Challenges in pediatric urologic practice: a lifelong view.


The role of the pediatric urologic surgeon does not end with initial reconstructive surgery. Many of the congenital anomalies encountered require multiple staged operations while others may not involve further surgery but require a life-long follow-up and often revisions. Management of most of these disorders must extend into and through adolescence before transitioning these patients to adult colleagues. The primary goal of management of all congenital uropathies is protection and/or reversal of renal insult. For posterior urethral valves, in particular, avoidance of end-stage renal failure may not be possible in severe cases due to the congenital nephropathy but usually can be prolonged. Likewise, prevention or minimization of urinary tract infections is important for overall health and eventual renal function. Attainment of urinary continence is an important goal for most with a proven positive impact on quality of life; however, measures to achieve that goal can require significant efforts for those with neuropathic bladder dysfunction, obstructive uropathies, and bladder exstrophy. A particular challenge is maximizing future self-esteem, sexual function, and reproductive potential for those with genital anomalies such as hypospadias, the bladder exstrophy epispadias complex, prune belly syndrome, and Mullerian anomalies. Few endeavors are rewarding as working with children and their families throughout childhood and adolescence to help them attain these goals, and modern advances have enhanced our ability to get them to adulthood in better physical and mental health than ever before.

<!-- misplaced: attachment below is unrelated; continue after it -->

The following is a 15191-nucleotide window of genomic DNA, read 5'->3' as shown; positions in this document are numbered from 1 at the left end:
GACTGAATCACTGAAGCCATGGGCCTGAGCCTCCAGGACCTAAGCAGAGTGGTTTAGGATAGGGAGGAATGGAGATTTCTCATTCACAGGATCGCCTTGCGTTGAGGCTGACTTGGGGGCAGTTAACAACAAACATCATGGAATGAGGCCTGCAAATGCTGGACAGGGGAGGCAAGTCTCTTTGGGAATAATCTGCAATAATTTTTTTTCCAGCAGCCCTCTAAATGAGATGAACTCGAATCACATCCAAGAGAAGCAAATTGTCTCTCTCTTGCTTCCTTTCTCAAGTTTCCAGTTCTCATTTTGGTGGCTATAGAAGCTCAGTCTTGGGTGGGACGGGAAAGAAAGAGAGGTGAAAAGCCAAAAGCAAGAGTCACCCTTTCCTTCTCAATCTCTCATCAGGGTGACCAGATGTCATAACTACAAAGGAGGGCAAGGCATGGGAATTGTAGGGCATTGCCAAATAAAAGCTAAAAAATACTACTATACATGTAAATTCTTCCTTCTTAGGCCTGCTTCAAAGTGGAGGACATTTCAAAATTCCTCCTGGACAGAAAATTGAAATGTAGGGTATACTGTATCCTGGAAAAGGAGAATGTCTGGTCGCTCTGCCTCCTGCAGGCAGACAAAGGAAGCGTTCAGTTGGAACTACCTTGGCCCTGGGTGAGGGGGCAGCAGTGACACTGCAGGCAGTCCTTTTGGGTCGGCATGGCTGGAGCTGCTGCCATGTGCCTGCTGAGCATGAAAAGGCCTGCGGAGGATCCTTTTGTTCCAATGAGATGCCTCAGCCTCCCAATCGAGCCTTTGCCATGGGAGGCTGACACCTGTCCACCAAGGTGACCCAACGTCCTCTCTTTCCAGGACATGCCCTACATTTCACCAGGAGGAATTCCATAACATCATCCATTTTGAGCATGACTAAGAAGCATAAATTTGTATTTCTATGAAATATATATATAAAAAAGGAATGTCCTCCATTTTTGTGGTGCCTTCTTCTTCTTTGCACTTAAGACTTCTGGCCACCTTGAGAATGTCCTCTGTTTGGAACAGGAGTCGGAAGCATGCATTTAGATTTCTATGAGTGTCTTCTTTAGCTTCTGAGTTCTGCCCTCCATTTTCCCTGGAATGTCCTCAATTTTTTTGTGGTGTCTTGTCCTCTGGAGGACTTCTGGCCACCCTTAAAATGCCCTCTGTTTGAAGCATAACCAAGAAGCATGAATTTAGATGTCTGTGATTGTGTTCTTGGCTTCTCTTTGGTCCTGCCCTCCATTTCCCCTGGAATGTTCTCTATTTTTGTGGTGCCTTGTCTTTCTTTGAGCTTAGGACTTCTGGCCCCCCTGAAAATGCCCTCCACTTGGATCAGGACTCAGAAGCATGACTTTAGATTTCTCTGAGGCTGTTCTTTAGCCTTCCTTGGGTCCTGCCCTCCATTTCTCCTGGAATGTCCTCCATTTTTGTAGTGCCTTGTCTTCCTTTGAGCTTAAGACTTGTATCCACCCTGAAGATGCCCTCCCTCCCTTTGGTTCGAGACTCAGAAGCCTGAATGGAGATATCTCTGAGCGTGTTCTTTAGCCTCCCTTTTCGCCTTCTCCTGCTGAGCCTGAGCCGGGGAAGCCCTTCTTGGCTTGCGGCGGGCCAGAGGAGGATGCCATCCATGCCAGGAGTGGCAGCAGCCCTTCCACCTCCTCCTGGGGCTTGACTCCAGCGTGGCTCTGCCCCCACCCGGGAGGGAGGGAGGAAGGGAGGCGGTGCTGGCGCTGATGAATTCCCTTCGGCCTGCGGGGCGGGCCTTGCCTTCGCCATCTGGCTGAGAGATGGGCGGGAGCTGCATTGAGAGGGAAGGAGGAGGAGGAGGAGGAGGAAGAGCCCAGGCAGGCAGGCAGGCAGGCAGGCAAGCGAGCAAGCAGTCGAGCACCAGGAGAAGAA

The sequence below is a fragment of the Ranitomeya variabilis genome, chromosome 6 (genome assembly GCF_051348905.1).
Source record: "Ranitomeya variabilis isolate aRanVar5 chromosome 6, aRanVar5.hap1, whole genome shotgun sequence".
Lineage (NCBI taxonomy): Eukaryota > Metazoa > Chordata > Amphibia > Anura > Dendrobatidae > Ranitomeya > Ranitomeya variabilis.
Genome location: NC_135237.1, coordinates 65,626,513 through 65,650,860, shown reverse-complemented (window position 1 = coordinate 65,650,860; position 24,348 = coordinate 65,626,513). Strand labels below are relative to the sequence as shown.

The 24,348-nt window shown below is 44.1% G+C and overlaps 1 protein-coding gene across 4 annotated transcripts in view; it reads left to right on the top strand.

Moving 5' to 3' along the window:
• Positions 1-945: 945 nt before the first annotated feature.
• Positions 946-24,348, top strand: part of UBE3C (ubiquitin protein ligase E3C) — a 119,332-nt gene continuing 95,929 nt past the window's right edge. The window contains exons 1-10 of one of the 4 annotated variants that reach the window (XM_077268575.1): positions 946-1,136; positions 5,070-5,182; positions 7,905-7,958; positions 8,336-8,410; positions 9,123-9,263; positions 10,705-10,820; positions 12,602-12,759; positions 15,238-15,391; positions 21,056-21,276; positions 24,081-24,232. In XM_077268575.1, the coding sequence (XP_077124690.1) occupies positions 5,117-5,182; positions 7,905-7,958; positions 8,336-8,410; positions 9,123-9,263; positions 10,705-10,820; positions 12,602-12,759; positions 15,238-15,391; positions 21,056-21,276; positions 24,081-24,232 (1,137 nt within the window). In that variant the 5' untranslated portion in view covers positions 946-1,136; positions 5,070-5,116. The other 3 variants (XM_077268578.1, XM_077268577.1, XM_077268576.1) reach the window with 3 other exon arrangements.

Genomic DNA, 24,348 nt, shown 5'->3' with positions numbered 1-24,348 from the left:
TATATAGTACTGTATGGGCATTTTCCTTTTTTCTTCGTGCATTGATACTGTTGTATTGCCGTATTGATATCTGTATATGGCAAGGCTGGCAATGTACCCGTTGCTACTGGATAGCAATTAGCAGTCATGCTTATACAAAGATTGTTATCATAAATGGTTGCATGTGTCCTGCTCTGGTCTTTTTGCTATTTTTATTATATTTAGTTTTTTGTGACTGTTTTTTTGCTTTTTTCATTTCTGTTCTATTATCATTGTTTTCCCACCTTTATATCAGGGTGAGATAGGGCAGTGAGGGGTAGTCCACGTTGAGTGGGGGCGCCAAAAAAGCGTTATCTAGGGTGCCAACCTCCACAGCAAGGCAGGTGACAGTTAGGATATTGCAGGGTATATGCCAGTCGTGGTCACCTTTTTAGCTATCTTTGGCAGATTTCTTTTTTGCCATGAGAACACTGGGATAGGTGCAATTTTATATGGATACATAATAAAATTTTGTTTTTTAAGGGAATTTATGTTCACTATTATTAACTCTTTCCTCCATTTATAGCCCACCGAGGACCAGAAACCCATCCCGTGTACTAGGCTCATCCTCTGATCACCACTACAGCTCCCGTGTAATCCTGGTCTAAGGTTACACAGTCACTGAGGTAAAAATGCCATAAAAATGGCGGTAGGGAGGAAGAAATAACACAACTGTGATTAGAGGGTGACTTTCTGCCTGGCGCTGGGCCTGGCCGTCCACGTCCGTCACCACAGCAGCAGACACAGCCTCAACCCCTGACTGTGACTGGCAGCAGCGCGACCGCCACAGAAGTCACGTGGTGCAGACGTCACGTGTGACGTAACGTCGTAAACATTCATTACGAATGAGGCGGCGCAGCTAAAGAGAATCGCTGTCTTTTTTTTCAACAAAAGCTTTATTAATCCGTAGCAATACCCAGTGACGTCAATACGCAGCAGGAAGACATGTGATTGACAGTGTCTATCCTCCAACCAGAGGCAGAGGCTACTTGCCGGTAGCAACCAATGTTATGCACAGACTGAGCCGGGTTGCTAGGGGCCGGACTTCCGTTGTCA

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Publication Info

Wiener, John S, Nina Huck, Anne-Sophie Blais, Mandy Rickard, Armando Lorenzo, Heather N McCaffrey Di Carlo, Margaret G Mueller, Raimund Stein, et al. (2020). Challenges in pediatric urologic practice: a lifelong view. World journal of urology. 10.1007/s00345-020-03203-1 Retrieved from

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John Samuel Wiener

Professor of Urology

As a general pediatric urologist, Dr. Wiener is involved with all aspects of pediatric urology as a clinician and researcher.  His research interests are most focused, however, on the urologic management of neurogenic bladder and spina bifida and the molecular biology involving development of the genitourinary tract and disorders.

Dr. Wiener is the principal investigator at Duke for The National Spina Bifida Patient Registry and Urologic Management of Young Children with Spina Bifida protocol administered by the Centers for Disease Control and Prevention.  These projects began at Duke in 2011 and 2015, respectively.

Dr. Wiener was previously a project director for the P50 Center for Undiagnosed Pediatric and Urogenital Disorders.

Dr. Wiener has served in national leadership positions in pediatric urology including President of the Society of Fetal Urology, Executive Council of Society for Pediatric Urology, and the Examination Committee of the American Board of Urology.  He is currently on the Board of Directors of the Spina Bifida Association

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